The iPad Pro’s Smart Connector snaps into the Smart Keyboard Folio, which is a good case but a terrible keyboard. (Photo: Caitlin McGarry, Gizmodo)

When Apple announced the new iPad Pro, I was thrilled. The iPad itself sounded good—and it is—but the new Magic Keyboard made me literally pump my fist in actual life. It seemed like the perfect accessory for changing the iPad from a device I use just for media consumption to one that I can actually work on. Unfortunately, the Magic Keyboard isn’t available until later this month, so I am typing this review on my nemesis, the original iPad keyboard, Smart Keyboard Folio. This fabric-covered accessory remains basically unchanged since the first generation—it provides a cover for your iPad screen, props up the tablet, and functions like a keyboard, although it falls short at that basic job. Typing on it still feels strange and spongey, even after close to two weeks of daily use.

The folio also lacks a trackpad, whereas the Magic Keyboard has one built-in. I used the Magic Trackpad, placing it next to the iPad on my standing desk, but I would prefer the trackpad to be built into the keyboard so I don’t have to tote around a separate accessory when I move work locations or travel. So I really truly think the Magic Keyboard is the solution to most of my iPad irritation.

Most of the time, I have no issue getting work done on the iPad Pro, especially with the new trackpad support. Most of my work is done in Google’s office suite, which is easy enough with Google’s iPad apps. Gizmodo’s CMS, Kinja, is browser-based and gets along fine in Chrome for iPad. I often worked while keeping Slack and Twitter in the Slide Over view, toggling between the two when I received notifications. But there are a couple of apps that didn’t work as well for on the iPad as they do on my MacBook. Basic photo editing in Pixelmator is second nature to me after years of using it on the Mac, but for some reason I struggled with it on the iPad—it just didn’t feel as intuitive to use. And I still prefer saving images for work to a desktop folder and keeping them separate from my iPhone camera roll.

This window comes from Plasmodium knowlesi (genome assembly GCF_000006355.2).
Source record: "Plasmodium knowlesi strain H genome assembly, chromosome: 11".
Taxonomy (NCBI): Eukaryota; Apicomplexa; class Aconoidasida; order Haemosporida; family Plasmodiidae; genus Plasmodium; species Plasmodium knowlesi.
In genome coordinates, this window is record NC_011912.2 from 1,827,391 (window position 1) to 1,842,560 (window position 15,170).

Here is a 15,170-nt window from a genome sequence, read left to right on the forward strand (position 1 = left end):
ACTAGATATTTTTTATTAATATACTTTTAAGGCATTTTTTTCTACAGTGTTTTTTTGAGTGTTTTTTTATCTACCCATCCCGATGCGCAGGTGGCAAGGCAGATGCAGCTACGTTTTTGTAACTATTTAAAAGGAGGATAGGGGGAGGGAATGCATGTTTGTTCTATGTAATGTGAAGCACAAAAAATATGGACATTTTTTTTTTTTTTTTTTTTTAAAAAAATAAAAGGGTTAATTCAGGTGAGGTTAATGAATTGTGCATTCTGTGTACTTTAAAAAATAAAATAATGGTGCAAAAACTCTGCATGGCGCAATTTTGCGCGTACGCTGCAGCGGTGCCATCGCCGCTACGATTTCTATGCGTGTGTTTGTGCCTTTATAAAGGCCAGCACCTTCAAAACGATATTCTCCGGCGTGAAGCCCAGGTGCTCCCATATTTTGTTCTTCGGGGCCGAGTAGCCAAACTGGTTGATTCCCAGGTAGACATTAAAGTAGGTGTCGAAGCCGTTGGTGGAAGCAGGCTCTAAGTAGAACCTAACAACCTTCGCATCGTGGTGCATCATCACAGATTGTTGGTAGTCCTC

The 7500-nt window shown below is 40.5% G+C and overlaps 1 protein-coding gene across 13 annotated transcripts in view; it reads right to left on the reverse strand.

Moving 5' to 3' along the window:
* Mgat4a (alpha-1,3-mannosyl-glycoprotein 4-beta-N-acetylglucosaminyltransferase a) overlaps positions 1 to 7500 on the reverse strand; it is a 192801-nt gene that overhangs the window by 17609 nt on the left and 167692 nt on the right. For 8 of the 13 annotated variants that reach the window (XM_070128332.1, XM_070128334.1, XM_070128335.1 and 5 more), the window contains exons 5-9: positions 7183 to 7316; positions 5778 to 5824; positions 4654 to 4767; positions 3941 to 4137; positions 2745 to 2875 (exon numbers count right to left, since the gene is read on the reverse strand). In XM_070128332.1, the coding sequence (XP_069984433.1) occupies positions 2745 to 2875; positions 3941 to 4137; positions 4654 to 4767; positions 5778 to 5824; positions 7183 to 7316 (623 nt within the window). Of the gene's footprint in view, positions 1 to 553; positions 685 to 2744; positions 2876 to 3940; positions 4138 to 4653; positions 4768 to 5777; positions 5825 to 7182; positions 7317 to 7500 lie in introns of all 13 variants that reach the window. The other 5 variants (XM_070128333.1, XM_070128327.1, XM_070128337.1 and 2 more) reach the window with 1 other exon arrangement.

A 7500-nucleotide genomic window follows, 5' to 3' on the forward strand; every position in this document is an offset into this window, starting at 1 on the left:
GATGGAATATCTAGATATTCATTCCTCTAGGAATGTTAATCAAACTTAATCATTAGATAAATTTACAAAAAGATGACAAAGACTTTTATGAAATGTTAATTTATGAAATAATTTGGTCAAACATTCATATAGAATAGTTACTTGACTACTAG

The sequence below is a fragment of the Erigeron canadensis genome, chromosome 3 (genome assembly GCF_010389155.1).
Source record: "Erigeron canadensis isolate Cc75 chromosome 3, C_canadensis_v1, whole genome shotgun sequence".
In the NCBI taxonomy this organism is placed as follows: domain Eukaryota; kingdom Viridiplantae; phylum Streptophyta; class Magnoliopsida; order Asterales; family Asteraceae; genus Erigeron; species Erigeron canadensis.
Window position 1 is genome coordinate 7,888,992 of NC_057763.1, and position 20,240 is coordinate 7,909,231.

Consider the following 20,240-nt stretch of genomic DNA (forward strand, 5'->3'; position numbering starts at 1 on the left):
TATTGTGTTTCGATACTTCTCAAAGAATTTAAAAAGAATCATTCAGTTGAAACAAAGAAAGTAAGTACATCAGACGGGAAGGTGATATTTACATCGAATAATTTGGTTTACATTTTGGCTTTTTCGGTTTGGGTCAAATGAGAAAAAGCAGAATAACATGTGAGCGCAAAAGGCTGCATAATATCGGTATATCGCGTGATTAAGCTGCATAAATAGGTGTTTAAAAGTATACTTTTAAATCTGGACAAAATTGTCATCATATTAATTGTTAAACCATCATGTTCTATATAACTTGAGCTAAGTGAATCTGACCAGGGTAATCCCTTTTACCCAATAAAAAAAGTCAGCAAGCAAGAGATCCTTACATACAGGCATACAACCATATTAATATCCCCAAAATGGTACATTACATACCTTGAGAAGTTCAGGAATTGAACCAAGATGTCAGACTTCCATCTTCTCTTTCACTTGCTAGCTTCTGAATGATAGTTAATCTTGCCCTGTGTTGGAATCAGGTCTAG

I can get a lot of work done on the iPad Pro, but some iPad apps aren’t as fully featured as their macOS counterparts. (Photo: Caitlin McGarry, Gizmodo)

Airtable, an app Gizmodo uses to plan and track editorial assignments, kept kicking me to the web browser to accomplish tasks when I used it on the iPad, whereas every task I add or check off on the Mac just happens, no workarounds required. Apple’s goal is for all apps to work seamlessly across all platforms, but we’re not there yet.